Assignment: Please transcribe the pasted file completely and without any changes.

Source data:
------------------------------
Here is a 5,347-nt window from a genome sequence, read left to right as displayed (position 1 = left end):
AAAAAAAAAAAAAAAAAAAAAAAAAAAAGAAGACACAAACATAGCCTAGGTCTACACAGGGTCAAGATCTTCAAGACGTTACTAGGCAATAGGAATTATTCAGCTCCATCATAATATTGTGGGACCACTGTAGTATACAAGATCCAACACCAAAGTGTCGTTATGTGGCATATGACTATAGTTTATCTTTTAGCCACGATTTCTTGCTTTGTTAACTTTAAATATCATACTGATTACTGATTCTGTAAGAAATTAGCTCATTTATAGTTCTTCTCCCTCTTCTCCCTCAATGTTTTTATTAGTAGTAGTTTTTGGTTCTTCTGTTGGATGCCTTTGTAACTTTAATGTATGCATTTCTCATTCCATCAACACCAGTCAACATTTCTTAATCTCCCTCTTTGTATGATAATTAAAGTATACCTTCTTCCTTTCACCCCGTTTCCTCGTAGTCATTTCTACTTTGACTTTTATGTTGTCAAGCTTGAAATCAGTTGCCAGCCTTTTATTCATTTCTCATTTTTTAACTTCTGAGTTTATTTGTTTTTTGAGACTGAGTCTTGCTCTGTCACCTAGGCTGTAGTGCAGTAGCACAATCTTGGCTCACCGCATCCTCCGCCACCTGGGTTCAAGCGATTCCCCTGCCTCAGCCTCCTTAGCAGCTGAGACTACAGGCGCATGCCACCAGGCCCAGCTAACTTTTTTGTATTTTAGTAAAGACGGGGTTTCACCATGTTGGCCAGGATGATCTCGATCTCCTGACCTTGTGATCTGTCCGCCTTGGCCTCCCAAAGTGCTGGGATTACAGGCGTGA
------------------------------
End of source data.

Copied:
Here is a 5,347-nt window from a genome sequence, read left to right as displayed (position 1 = left end):
AAAAAAAAAAAAAAAAAAAAAAAAAAAAGAAGACACAAACATAGCCTAGGTCTACACAGGGTCAAGATCTTCAAGACGTTACTAGGCAATAGGAATTATTCAGCTCCATCATAATATTGTGGGACCACTGTAGTATACAAGATCCAACACCAAAGTGTCGTTATGTGGCATATGACTATAGTTTATCTTTTAGCCACGATTTCTTGCTTTGTTAACTTTAAATATCATACTGATTACTGATTCTGTAAGAAATTAGCTCATTTATAGTTCTTCTCCCTCTTCTCCCTCAATGTTTTTATTAGTAGTAGTTTTTGGTTCTTCTGTTGGATGCCTTTGTAACTTTAATGTATGCATTTCTCATTCCATCAACACCAGTCAACATTTCTTAATCTCCCTCTTTGTATGATAATTAAAGTATACCTTCTTCCTTTCACCCCGTTTCCTCGTAGTCATTTCTACTTTGACTTTTATGTTGTCAAGCTTGAAATCAGTTGCCAGCCTTTTATTCATTTCTCATTTTTTAACTTCTGAGTTTATTTGTTTTTTGAGACTGAGTCTTGCTCTGTCACCTAGGCTGTAGTGCAGTAGCACAATCTTGGCTCACCGCATCCTCCGCCACCTGGGTTCAAGCGATTCCCCTGCCTCAGCCTCCTTAGCAGCTGAGACTACAGGCGCATGCCACCAGGCCCAGCTAACTTTTTTGTATTTTAGTAAAGACGGGGTTTCACCATGTTGGCCAGGATGATCTCGATCTCCTGACCTTGTGATCTGTCCGCCTTGGCCTCCCAAAGTGCTGGGATTACAGGCGTGA